Support organizations that really help the poor and that work to fight against the root causes of poverty like a lack of access to education, a lack of access to healthy food, a lack of access to good medical care, etc. Also support those that provide basic needs like clean drinking water, bicycles for children in Togo to go to schools in distant villages, indoor toilets for women in India, etc.

2. Try to lower your carbon footprint and fight Climate Change. Climate Change is already impacting our world and some of the poorest nations are already feeling the affects. Climate Change has been linked to droughts in Kenya, an increase of Malaria in Columbia and Ethiopia, and floods in Bangladesh. Drive less, buy locally made products (which also helps create jobs in your area), eat seasonally and locally, offset your carbon footprint by supporting green energy or even just get into the habit of turning off lights. Also demand change and help educate other Christians about the human impact of Climate Change.

3. Vote. Vote for local and national politicians who promote better public education starting in pre-k, who promote basic medical care for everyone, and who push for higher standards for labor (both here and abroad).

4. Speak with your buying habits. I am a believer in fair trade, not because I think its perfect, but because it aims to humanize workers and give them a voice. Free market systems, if left totally free, hurt the poor because they don't valuate people. The free market only places a value on goods, services and resources, and frankly it benefits those at the top more than those at the bottom. We take it for granted in the US that we have good labor standards, a minimum wage, and safe working conditions. These only came about when workers and others demanded higher standards after horrible conditions were brought to light (look up the Triangle Shirtwaist Factory Fire). We had to curtail the free market and enact laws here in the US because it was hurting workers. Shouldn’t we promote good standards for our neighbors near and far who make the things we consume? Treat others as we’d like to be treated?

Fair trade (which was started by a woman of faith) when practiced properly is transparent and promotes a livable wage. Fair trade also helps employ women and marginalized minorities in countries where there aren’t many employment opportunities. It also promotes safe working conditions and environmental standards.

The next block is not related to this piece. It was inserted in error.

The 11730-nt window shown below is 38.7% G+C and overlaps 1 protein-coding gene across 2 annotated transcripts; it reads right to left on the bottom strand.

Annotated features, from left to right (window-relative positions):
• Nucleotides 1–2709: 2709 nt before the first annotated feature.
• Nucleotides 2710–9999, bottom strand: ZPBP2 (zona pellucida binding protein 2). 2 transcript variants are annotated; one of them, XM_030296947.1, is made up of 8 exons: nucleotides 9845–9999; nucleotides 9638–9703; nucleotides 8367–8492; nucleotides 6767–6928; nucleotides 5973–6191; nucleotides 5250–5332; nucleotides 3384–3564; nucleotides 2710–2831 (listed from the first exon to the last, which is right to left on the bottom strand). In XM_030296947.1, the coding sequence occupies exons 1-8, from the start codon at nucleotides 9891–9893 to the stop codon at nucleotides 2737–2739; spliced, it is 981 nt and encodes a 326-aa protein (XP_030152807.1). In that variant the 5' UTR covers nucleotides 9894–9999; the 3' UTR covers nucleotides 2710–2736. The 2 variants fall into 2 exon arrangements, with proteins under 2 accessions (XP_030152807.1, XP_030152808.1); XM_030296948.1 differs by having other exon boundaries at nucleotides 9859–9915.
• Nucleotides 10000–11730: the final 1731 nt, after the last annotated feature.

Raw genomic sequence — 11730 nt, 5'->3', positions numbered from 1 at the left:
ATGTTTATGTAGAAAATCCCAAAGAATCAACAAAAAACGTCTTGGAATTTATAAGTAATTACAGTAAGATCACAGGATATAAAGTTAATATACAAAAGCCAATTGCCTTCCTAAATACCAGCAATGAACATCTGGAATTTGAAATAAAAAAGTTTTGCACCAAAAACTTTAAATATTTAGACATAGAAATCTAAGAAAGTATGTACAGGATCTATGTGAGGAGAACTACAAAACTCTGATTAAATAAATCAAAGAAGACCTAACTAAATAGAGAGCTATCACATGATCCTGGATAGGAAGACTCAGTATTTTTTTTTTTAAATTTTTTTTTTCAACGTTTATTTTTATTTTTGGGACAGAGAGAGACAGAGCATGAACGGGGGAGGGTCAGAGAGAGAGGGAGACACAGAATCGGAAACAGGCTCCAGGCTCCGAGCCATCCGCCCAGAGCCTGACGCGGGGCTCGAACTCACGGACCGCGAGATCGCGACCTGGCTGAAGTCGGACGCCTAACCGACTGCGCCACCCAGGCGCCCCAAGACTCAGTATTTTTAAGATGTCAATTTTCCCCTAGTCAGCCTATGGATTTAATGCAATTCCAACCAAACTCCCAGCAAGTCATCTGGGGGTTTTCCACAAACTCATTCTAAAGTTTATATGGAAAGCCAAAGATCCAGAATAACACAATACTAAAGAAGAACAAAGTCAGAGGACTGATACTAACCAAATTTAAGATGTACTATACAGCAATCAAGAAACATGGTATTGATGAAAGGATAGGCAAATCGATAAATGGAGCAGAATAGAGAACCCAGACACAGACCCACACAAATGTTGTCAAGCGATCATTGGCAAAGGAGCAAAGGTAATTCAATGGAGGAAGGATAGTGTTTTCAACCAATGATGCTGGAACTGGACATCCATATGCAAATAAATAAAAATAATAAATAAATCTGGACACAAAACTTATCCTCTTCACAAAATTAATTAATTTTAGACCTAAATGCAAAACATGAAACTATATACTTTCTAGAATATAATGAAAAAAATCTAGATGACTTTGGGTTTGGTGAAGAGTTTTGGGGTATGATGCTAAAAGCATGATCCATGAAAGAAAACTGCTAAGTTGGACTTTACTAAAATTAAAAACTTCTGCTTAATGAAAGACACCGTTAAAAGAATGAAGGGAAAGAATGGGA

Fair trade is a start and an alternative model for thinking more holistically about value and cost.

Michelle Clark

1

Michelle Clark commented…

As a person living and working in issues of development and justice in Bolivia, I am delighted by the first two items on this list. And I agree with the suggestion in the third item that not all good work comes from the nonprofit sector, and that businesses can play a role in fighting poverty. I do find however, the suggestion that: we should work wherever we like, without researching the impact of the company on the poor - absurd. We cannot assume that are actions are helping and not harming, even it makes us feel good.
Finally, the criticism of fair trade is quite dangerous and shows likewise interest in relieving the consciences of North American consumers, rather than in the well being of the economically poor. Although fair trade registration is laborious and perhaps overly stringent, 12% of profits reaching the producers is far more than occurs with large corporations, which also engage in union-busting and other abusive tactics. Fair Trade certified entreprises also not only benefit their direct producers (like the coffee farmer) but also reflect better practices in the entire supply chain (better treatment for the person who transports the coffee.) I'd like Relevant to consider reviewing their information - perhaps a contrary article would receive few likes and shares, but would reflect a desire for greater integrity.